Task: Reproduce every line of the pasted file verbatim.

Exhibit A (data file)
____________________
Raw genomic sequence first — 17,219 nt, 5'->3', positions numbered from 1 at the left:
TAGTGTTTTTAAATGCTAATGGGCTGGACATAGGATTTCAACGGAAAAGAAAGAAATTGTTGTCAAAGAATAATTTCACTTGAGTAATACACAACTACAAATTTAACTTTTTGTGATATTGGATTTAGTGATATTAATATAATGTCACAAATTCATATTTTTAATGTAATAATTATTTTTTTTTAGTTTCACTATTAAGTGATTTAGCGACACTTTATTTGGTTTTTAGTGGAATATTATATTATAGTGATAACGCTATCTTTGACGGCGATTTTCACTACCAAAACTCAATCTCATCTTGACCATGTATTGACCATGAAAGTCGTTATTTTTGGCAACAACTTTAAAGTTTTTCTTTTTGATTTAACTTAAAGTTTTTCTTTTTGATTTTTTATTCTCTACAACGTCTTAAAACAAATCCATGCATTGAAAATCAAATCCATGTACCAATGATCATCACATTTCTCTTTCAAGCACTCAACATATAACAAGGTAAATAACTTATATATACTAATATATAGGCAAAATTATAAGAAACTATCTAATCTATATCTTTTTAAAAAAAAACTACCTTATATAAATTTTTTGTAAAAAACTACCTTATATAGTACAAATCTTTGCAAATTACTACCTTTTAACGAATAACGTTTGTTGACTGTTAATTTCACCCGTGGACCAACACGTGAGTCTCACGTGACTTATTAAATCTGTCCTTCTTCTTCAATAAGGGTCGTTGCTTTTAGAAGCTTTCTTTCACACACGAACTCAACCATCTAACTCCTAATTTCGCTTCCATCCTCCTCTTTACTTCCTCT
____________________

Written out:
Raw genomic sequence first — 17,219 nt, 5'->3', positions numbered from 1 at the left:
TAGTGTTTTTAAATGCTAATGGGCTGGACATAGGATTTCAACGGAAAAGAAAGAAATTGTTGTCAAAGAATAATTTCACTTGAGTAATACACAACTACAAATTTAACTTTTTGTGATATTGGATTTAGTGATATTAATATAATGTCACAAATTCATATTTTTAATGTAATAATTATTTTTTTTTAGTTTCACTATTAAGTGATTTAGCGACACTTTATTTGGTTTTTAGTGGAATATTATATTATAGTGATAACGCTATCTTTGACGGCGATTTTCACTACCAAAACTCAATCTCATCTTGACCATGTATTGACCATGAAAGTCGTTATTTTTGGCAACAACTTTAAAGTTTTTCTTTTTGATTTAACTTAAAGTTTTTCTTTTTGATTTTTTATTCTCTACAACGTCTTAAAACAAATCCATGCATTGAAAATCAAATCCATGTACCAATGATCATCACATTTCTCTTTCAAGCACTCAACATATAACAAGGTAAATAACTTATATATACTAATATATAGGCAAAATTATAAGAAACTATCTAATCTATATCTTTTTAAAAAAAAACTACCTTATATAAATTTTTTGTAAAAAACTACCTTATATAGTACAAATCTTTGCAAATTACTACCTTTTAACGAATAACGTTTGTTGACTGTTAATTTCACCCGTGGACCAACACGTGAGTCTCACGTGACTTATTAAATCTGTCCTTCTTCTTCAATAAGGGTCGTTGCTTTTAGAAGCTTTCTTTCACACACGAACTCAACCATCTAACTCCTAATTTCGCTTCCATCCTCCTCTTTACTTCCTCT